International open water drowning prevention guidelines

Drowning in open water, such as lakes, rivers and the ocean, is a major concern around the world. The International Open Water Drowning Prevention Guidelines have been produced by the World Open Water Drowning Prevention Task Force, consisting of 18 members from 12 countries and have been accepted by the International Lifesaving Community. This set of guidelines has been developed for families and individuals recreating at any open-water site. The project has been financially supported by the Seattle Children's Hospital Research Foundation.

In the attached booklet, produced by The Irish Lifesaving Foundation, you find more background related to these guidelines.

How these guidelines came about you can read in the attached article "Keeping the Safety Messages Simple: The International Task Force on Open-Water Recreational Drowning Prevention", which has been presented by Dr Linda Quan, Elizabeth Bennett and Dr Kevin Moran at the World Conference on Drowning Prevention in 2011. A clear overview you can find in the attached presentation.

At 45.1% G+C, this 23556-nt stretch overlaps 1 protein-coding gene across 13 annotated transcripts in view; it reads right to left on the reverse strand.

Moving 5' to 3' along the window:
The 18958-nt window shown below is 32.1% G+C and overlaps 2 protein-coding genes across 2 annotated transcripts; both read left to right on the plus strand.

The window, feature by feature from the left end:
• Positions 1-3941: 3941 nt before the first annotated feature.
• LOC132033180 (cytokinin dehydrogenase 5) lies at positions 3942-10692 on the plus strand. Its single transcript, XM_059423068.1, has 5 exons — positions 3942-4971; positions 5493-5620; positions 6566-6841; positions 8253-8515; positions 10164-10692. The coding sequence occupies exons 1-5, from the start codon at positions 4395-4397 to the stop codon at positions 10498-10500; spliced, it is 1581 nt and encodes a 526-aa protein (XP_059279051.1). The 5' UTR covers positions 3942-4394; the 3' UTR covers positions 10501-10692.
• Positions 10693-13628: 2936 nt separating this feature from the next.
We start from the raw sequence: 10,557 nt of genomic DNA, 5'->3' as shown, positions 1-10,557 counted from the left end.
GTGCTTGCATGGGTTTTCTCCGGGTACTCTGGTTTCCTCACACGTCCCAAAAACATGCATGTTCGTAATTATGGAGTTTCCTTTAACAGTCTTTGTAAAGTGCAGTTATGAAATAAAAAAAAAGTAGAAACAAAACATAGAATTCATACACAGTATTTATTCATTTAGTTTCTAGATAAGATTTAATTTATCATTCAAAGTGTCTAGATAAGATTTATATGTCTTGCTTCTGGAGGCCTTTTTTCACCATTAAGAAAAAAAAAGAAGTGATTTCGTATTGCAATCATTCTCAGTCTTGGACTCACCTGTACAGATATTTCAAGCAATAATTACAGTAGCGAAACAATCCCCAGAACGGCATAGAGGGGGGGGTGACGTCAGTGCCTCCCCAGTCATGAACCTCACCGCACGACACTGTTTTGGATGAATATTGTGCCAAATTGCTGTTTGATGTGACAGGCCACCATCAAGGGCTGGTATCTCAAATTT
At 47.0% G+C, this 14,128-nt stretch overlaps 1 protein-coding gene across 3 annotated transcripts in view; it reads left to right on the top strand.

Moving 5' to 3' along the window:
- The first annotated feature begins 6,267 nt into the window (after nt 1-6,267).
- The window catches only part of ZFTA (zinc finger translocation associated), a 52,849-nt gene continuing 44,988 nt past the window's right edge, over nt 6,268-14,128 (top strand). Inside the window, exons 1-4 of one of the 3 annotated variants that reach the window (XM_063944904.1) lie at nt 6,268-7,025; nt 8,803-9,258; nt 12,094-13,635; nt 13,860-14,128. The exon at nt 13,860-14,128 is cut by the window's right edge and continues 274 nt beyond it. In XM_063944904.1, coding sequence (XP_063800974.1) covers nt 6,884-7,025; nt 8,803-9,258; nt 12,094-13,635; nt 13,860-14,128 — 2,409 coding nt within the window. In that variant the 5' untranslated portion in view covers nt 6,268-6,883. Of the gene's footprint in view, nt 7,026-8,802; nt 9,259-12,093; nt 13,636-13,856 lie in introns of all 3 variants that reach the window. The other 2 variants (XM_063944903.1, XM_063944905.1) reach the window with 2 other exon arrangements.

Keep Yourself Safe
  1. Learn swimming and water safety survival skills. 
  2. Always swim with others. 
  3. Obey all safety signs and warning flags. 
  4. Never go in the water after drinking alcohol. 
  5. Know how and when to use a life jacket. 
  6. Swim in areas with lifeguards. 
  7. Know the water and weather conditions before getting in the water. 
  8. Always enter shallow and unknown water feet first. 

Keep Others Safe 
  1. Help and encourage others, especially children, to learn swimming and water safety  survival skills. 
  2. Swim in areas with lifeguards. 
  3. Set water safety rules. 
  4. Always provide close and constant attention to children you are supervising in or near water. 
  5. Know how and when to use life jackets, especially with children and weak swimmers. 
  6. Learn first aid and CPR. 
  7. Learn safe ways of rescuing others without putting yourself in danger. 
  8. Obey all safety signs and warning flags.